A: I give Riley (Dixon) credit and I give AC (Colbert) credit. He got down there and did his job obviously. They made a mistake and we capitalized on it. That’s what that part of the game is about. We knew we had the ability to hit the ball kind of funky down there in that plus area. It worked out for us.

Q: There aren’t a lot of chances to bring back kickoffs. It seemed like the few that there were, Dion Lewis really wasn’t interested. Was that just something he was seeing or was it you guys have a rule if you can’t get it out to the 25, don’t bother?

A: It was just more of a feeling thing. One of those we probably should have returned, definitely. The one right before the half. We talked about that. The flow of the game, you just want to make sure everything gets off and running and it’s just the game management part of it. Being smart in how we’re handling it and just getting a few more reps underneath us before we start breaking out exactly what we’re going to do.

Q: Tell me about that Jabrill Peppers punt return, I think it’s the one that Joe broke down on his film review for the public. How close was Jabrill to breaking that for a touchdown? Were there others that he was close to breaking, too?

A: Yeah, he had a couple in there. Like I told you guys before, y’all have seen him. He is dynamic with the ball in his hands. If we could have been a little cleaner with our blocking on the front end of it, we probably would have been a little bit better in the back end of it. Again, this process has been different. We have to get better at the fundamentals and the techniques. We have a long way to go. We have a solid group. Jabrill did an excellent job. Guys are just playing hard. It’s just a lot of things we have to get cleaned up. Moving forward, we’ll make sure we get those things done. I look forward to being able to help the team in any way we can with our punt return game.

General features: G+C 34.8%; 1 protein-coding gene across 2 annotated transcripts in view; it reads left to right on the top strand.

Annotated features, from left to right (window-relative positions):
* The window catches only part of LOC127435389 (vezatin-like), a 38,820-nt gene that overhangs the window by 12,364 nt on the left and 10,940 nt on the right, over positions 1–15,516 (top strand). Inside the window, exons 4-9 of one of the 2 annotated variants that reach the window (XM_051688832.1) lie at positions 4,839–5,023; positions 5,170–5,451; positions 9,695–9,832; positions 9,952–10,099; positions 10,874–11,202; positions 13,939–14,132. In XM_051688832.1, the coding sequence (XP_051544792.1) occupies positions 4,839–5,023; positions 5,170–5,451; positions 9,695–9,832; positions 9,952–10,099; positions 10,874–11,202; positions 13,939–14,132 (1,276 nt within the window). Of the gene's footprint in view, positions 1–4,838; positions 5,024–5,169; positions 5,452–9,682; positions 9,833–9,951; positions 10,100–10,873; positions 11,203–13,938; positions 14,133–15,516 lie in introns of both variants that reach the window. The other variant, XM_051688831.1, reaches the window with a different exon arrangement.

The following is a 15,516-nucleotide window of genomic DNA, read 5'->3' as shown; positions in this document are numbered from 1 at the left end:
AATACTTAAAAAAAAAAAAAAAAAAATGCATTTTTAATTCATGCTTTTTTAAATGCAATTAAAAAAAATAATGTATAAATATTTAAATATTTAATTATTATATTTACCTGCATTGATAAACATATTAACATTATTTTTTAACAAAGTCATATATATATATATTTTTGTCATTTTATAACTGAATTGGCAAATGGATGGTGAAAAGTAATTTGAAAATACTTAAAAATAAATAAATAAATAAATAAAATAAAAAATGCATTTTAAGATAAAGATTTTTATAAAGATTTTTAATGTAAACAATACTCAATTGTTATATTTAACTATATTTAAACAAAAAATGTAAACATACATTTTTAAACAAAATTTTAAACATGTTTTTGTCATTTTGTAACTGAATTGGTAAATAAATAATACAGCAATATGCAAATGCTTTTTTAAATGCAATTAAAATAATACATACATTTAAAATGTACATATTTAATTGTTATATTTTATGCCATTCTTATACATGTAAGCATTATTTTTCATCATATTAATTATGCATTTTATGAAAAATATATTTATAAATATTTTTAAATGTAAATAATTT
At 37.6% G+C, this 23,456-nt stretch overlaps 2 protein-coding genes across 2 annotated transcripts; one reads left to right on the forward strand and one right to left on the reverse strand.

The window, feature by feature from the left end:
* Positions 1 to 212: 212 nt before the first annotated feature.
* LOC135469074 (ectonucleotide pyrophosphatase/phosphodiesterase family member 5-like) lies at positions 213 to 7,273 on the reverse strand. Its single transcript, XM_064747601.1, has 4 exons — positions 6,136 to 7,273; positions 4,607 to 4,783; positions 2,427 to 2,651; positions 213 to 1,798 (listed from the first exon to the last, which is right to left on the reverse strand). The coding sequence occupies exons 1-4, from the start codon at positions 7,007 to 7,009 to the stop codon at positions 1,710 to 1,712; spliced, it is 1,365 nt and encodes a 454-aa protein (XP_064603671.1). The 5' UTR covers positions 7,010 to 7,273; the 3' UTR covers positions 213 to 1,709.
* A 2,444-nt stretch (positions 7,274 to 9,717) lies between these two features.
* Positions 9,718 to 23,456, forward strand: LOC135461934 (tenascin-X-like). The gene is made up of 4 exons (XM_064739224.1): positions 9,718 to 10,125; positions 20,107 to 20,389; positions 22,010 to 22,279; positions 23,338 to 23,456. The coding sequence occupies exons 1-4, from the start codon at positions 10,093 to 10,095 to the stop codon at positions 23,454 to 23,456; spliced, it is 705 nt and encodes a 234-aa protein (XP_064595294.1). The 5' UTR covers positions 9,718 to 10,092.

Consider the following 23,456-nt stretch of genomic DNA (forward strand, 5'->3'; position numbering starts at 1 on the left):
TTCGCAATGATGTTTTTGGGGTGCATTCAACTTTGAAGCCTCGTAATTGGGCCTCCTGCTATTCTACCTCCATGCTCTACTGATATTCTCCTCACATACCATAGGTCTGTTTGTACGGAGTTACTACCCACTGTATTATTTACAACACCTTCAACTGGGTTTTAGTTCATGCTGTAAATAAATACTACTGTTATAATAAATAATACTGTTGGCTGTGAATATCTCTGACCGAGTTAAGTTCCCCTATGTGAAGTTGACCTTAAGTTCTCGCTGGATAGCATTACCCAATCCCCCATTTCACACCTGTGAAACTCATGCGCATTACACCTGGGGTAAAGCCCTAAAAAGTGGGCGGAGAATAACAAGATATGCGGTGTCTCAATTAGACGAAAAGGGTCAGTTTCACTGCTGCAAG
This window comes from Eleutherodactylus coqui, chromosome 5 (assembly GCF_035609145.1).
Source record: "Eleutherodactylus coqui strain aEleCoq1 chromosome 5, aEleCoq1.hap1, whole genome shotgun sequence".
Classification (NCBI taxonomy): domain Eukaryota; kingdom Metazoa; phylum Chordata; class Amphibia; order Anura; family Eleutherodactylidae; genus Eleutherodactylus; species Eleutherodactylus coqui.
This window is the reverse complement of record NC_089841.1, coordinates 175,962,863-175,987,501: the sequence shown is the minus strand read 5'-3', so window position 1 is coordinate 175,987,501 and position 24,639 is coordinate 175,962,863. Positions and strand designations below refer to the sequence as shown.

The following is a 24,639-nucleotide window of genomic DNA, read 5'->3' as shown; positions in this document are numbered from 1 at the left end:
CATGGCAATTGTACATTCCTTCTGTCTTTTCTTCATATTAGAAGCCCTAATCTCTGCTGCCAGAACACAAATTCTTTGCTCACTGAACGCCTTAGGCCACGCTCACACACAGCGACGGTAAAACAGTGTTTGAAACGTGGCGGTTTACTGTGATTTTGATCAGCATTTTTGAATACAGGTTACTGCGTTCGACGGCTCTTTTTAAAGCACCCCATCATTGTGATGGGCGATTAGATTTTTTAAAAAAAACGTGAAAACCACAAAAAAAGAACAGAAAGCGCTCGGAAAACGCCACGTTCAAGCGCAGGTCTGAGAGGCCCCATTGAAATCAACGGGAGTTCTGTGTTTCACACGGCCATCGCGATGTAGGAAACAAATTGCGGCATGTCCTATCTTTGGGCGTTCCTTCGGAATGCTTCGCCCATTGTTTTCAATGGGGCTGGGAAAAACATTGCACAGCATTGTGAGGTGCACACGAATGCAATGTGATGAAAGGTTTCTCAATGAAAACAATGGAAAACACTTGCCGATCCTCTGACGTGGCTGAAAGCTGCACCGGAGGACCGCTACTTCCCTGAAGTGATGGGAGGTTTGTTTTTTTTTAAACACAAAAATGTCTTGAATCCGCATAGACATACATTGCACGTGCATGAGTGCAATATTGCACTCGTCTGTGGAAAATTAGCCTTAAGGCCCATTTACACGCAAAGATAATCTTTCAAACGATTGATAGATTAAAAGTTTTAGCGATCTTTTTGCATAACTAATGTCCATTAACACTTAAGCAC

Q: Joe’s a guy with an extensive special teams background. I’m curious how much do your philosophies align? How much have you had to change with some of his influence, just putting that all together?

A: We haven’t had to change a whole lot. I’ve added a lot of stuff from what Joe’s done in the past. As far as changing anything, we just married our two systems together. The things that work, we keep. The things that are a little bit different, we kind of put to the side. It’s been great. Just trying to get that chemistry as you move forward from game to game and how we mange games. How we want to attack people and having those conversations, it has been really good.

Q: I know you have to be flexible personnel wise. Now with this practice squad elevation, did you know last week you would have Sean (Chandler)? Were you planning to have him? Do you have to wait?

A: Like I told you guys before, we’re juggling balls. It depends on what happens during practice. We might have a plan all week and then Friday or Saturday, something happens and we have to change the plan. It’s just being able to make those midstream adjustments and, again, that’s the job.